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    Introducing Season 2 of Command Line Heroes

    In Season 2 of Command Line Heroes, we’re living on the command line, tracking the changes that shape the world of open source development. We’re discovering the origins of programming languages; mastering the art of making a pull request; learning about supercomputers, hybrid clouds, and more. Where does that lead us? Great heights and beyond.

    Episode 1 launches September 11th. Listen for free on Apple Podcasts, Google Podcasts, or wherever you do your thing.

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    Days of Future_Open

    Imagine a world where open source never caught on, where no one thought it’d be a good idea to make source code available to anyone. In this episode, we imagine this bizarre possibility. And we celebrate the open source tools and methodologies that got us where we are today.

    Join us as we wrap up Season 1, an almost 30,000-foot view of how the open source world came to be. Next season, we’re zooming in and focusing on the epic struggles of today’s command line heroes.

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    Crack the Cloud_Open

    “There is no cloud. It's just someone else's computer.” Or server, to be exact. Big cloud providers offer a relatively easy way to scale out workloads. But what’s the real cost?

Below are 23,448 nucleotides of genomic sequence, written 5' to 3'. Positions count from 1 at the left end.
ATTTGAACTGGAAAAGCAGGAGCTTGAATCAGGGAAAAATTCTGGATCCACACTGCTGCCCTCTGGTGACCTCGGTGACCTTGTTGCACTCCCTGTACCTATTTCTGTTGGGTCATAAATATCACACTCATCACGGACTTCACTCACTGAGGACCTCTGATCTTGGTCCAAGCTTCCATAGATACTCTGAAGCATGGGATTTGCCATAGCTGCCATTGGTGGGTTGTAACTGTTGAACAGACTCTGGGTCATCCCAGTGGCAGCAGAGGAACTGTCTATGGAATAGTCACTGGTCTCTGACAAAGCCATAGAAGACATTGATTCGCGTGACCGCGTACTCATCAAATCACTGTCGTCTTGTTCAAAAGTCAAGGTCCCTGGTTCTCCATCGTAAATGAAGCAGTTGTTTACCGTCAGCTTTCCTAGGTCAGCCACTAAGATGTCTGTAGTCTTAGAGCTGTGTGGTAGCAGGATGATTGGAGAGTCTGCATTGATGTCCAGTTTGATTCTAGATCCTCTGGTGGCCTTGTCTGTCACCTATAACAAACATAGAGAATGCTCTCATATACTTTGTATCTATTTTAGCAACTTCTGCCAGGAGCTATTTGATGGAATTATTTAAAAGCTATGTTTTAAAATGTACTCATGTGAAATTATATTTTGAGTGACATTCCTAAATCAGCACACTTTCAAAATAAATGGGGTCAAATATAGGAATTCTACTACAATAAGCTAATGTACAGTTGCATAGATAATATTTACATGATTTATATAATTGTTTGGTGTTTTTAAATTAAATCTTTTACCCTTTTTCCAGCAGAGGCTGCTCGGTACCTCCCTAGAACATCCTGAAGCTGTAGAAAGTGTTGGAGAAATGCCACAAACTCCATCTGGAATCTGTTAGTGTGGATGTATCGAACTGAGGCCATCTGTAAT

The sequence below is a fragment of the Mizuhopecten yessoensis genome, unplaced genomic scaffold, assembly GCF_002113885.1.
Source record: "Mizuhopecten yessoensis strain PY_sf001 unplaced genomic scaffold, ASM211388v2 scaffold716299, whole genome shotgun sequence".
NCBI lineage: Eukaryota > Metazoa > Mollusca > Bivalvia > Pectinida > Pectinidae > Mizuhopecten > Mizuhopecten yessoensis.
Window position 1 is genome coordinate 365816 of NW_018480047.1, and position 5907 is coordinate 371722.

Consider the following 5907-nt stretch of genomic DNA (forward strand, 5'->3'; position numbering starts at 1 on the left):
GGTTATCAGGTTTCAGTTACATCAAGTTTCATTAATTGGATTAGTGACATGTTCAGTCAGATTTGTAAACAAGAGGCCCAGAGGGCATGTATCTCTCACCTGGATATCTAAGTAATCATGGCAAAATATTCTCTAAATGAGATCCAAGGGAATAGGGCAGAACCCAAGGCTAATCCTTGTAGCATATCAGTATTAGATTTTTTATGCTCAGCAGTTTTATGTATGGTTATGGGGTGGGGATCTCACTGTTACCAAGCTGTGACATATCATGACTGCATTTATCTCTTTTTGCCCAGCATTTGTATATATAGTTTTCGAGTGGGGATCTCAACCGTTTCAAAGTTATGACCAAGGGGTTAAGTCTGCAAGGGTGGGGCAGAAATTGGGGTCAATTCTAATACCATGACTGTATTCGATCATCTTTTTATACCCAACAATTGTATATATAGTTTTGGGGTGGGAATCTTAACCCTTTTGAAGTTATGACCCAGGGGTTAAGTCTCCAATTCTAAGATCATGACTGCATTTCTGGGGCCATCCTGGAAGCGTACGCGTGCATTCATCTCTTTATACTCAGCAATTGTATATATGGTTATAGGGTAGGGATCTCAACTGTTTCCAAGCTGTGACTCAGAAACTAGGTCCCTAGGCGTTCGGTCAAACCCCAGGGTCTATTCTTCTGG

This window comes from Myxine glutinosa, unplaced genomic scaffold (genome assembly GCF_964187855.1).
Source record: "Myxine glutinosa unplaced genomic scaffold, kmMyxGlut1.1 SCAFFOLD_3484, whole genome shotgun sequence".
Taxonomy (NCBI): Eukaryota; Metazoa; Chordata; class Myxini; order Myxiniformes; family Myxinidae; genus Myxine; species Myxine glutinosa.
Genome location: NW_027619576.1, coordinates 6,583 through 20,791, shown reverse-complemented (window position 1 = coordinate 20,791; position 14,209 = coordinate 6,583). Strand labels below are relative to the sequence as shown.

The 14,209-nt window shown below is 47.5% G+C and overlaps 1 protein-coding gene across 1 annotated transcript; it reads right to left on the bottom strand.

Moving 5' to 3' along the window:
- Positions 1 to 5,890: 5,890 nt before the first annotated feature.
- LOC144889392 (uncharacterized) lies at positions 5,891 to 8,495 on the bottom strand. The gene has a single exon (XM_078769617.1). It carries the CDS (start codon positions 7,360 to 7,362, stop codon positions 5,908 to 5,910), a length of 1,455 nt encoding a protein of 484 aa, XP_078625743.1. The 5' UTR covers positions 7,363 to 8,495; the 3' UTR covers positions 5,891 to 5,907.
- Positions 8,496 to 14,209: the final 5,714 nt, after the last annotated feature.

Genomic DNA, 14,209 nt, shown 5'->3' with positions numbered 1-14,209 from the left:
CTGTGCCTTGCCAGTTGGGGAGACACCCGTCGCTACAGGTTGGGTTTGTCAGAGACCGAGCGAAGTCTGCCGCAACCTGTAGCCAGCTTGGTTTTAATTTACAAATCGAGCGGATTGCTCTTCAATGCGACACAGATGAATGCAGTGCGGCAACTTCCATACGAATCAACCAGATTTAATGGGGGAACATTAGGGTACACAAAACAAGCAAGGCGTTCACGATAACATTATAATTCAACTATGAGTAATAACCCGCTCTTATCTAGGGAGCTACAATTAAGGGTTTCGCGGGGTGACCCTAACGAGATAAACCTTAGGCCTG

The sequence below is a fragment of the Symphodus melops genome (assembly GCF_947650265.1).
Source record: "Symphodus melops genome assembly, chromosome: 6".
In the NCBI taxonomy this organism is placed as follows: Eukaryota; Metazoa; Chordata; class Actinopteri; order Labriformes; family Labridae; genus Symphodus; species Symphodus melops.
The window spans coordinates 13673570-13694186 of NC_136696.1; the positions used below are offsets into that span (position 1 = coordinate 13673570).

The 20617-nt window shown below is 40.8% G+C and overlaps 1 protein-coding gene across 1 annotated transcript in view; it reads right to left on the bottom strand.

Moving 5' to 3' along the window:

In this episode, we talk about the battle in the clouds, where any winner is still very much up in the air. Major Hayden, Microsoft’s Bridget Kromhout, and others help us understand the storm that’s brewing and where that leaves open source developers.

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    The Containers_Derby

    The rise of Container technologies opens a new frontier for developers, simplifying the movement of work from machine to machine. As Containers become more popular, though, a new battle emerges. This race is for the control of orchestration and involves the industry’s fastest, strongest players.

    Containers are one of the most important evolutions in the open-source movement and in this episode, featured guests Kelsey Hightower, Google developer advocate, and Laura Frank, Docker Captain and Director of Engineering at Code Ship, along with others, explain how this new technology is the building blocks of the future.